FACE program investigators found that the holding company the equipment operator worked for only had an informal training program. It also didn’t have a comprehensive safety and health plan.
The training policy, such that it was, involved starting new operators to work in a safe area with smaller equipment until they were proficient. They could work their way up to using larger equipment. More experienced operators would train newer operators.
None of this informal instruction involved reading equipment safety manuals.
As for the ranch manager, he was the owner and operator of his company. His wife, the office manager, was the only other employee. There was no information available regarding any safety or training programs he may have had.
Older excavator was missing safety features of current designs
The John Deere excavator was manufactured in 2010. Investigators found no malfunctions that would have contributed to the fatality.
However, there was an approximately 20-pound lunch box wedged between the front window and directional control levers. The weight of the lunch box depressed the levers, causing the machine to travel when the pilot control stop bar was released. Exactly how or why this occurred wasn’t determined.
This bar is located near the cab exit and shuts off the hydraulic pressure to all control valves. When the lever is in the locked position the machine won’t move even if the controls are accidentally depressed, although unintentional movement of the bar could cause the controls to be activated.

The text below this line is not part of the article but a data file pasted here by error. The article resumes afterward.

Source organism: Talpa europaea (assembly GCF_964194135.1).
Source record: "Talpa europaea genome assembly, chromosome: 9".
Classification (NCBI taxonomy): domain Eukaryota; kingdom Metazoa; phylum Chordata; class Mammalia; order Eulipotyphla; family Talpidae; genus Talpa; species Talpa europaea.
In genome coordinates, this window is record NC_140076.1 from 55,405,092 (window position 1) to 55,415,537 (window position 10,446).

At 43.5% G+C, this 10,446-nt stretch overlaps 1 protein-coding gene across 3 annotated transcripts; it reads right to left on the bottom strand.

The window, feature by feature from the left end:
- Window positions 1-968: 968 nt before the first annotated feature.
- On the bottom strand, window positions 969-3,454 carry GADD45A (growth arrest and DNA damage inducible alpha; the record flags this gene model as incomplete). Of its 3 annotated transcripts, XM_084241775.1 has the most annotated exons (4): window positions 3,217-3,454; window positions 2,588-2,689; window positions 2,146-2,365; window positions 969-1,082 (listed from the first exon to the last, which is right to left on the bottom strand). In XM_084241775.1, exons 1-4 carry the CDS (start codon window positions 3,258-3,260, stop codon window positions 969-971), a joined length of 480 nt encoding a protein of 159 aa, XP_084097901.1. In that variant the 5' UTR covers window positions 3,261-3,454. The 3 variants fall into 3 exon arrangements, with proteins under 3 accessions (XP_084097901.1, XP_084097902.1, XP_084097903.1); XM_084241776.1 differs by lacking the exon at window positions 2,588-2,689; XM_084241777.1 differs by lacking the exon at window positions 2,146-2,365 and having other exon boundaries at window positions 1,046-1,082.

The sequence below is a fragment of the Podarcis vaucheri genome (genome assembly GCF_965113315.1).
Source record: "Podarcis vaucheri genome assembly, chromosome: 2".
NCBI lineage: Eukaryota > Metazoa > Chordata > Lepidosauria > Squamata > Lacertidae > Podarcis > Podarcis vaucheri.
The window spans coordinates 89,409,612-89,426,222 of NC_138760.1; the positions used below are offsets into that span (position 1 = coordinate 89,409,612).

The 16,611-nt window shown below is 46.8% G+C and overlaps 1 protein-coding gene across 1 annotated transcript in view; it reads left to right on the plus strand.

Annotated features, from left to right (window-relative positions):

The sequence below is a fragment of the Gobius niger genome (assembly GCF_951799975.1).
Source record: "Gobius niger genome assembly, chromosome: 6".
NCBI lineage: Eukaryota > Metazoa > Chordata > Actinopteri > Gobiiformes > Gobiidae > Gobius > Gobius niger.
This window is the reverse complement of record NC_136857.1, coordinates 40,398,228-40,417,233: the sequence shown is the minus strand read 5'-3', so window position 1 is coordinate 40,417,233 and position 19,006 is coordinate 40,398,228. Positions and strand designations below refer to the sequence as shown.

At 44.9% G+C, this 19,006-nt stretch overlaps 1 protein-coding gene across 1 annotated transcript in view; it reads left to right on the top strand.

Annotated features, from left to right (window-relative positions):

FACE program investigators outlined three ways employers can avoid a similar incident:
1. Have a formal operator training program
A formal training program should include specific information on the operation of the equipment, including the manufacturer’s instructions, a review of the equipment manual and training on employer-specific equipment policies.
An operational evaluation of the operator’s performance should also be incorporated into the program, including regular and consistent use of safety features, especially when exiting and entering the cab.
Annual refresher training should also be completed to confirm that safe operating practices are still being used. A formal recertification process should be completed every three years by having the operator review safe practices and demonstrate proficiency with the equipment.
2. Replace older equipment, when possible
Older equipment, such as the excavator used in this incident, should be replaced with newer equipment that has advanced safety features, when possible.
Equipment of newer manufacture has “prevention through design changes and equipment engineering controls” that are meant to prevent the kind of incident described above.
Some examples include:
- sensors that automatically lock out controls when weight is removed from the seat
- pilot control stop levers that are built specifically to be rotated up and out of the way in order to exit the cab, and
- emergency shut-off switches that are easily accessible from the ground in addition to larger pilot control levers.
3. Ensure manufacturer safety instructions are followed
In this incident, the manufacturer of the excavator had a warning label on the cab window reminding operators that the bucket should always be lowered to the ground and the pilot control stop bar applied when parking or leaving the machine.
There was also a manufacturer’s manual in the machine that had detailed instructions for safe operation and best practices.
“By following the manufacturer’s instructions, the inadvertent activation of the machine that caused the fatality may have been prevented,” the FACE program report states.